I agree with Kunstler on the latest tiny wad of borrowed cash being tossed at high-speed trains.
Readers know that I regard fixing the US passenger rail system as hugely important.. But this strikes me as a somewhat deceptive venture. First, bear in mind that $8 billion is way way less than Obama shoveled into rescuing the car companies (not to mention the banks, the GSE's, et cetera). It's not very much money for truly shaping up a national network. I maintain that real high-speed rail is far less important than fixing the regular-speed system that is still sitting out there rusting in the rain, waiting to be restored. In fact, I regard high-speed rail proposals as a species of techno-grandiosity, given how bankrupt we are. I maintain that the public would be delighted to ride trains that went 70-mph and ran on schedule. Anyway, my sense of the proposal at-hand is that it mostly represents research-and-development, and that little actual rail service may come out of it. That said, I hope it works out better than I suspect it will.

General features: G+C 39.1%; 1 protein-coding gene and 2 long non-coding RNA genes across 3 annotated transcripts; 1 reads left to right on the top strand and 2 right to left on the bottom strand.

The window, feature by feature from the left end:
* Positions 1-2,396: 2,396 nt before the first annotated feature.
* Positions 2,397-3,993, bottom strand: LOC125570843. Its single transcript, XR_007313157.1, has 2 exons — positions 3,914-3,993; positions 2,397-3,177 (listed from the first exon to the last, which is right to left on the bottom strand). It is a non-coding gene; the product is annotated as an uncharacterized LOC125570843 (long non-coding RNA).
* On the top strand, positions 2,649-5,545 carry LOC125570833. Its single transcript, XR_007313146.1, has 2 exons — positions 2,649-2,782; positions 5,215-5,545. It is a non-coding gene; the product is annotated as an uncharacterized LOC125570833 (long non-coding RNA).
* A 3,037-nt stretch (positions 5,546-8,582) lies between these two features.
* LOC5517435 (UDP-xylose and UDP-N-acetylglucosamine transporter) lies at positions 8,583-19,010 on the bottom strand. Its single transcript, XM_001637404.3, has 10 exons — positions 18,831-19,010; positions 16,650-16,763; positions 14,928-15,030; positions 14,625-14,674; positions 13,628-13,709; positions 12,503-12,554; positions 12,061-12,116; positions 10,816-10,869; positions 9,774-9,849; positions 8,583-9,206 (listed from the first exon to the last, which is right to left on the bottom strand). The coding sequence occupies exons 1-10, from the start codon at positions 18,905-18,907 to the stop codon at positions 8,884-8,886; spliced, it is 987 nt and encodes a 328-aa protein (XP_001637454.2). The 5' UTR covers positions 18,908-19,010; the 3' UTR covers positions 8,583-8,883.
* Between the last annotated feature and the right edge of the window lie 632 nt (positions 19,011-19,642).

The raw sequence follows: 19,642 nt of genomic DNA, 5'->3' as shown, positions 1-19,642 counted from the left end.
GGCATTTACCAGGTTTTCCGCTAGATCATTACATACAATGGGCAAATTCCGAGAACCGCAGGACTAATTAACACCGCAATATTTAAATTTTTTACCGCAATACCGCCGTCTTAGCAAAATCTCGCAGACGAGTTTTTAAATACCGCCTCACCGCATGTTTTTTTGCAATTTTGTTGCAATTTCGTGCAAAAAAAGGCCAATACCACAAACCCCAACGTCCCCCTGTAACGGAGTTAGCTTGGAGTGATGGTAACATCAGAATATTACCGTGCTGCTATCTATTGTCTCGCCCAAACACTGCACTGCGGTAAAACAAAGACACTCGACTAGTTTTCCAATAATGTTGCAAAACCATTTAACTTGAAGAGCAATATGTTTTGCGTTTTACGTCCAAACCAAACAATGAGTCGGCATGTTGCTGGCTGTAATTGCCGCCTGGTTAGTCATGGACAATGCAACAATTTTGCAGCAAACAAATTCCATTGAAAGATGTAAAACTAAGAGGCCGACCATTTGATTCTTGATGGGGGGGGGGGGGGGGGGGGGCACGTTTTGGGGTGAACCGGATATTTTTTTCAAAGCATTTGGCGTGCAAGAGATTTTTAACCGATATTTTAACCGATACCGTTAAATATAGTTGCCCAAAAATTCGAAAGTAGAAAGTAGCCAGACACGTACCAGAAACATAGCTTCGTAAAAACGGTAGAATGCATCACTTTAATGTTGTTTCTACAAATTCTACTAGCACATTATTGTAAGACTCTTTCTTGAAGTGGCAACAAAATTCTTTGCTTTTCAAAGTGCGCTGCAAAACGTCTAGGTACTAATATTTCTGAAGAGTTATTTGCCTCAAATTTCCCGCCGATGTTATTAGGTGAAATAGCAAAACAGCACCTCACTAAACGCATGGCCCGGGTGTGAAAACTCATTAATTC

These are trains that will cost more than planes to ride so I'll probably never get a chance to ride one. Politically, they're winners. Obama wants to be associated with fast cutting-edge technology (although these trains are old technologies at this point) and doesn't want to propose something as boring as fixing the decrepit U.S. mass-transit system that exists. Of course, an even more substantive change would be to create denser and more livable housing clusters in big cities and then create excellent bus systems that ran constantly, were cheap, and ran on time with lanes devoted solely to buses. That said, at least it's money that isn't being used to buy a couple new jet fighters that will never be used.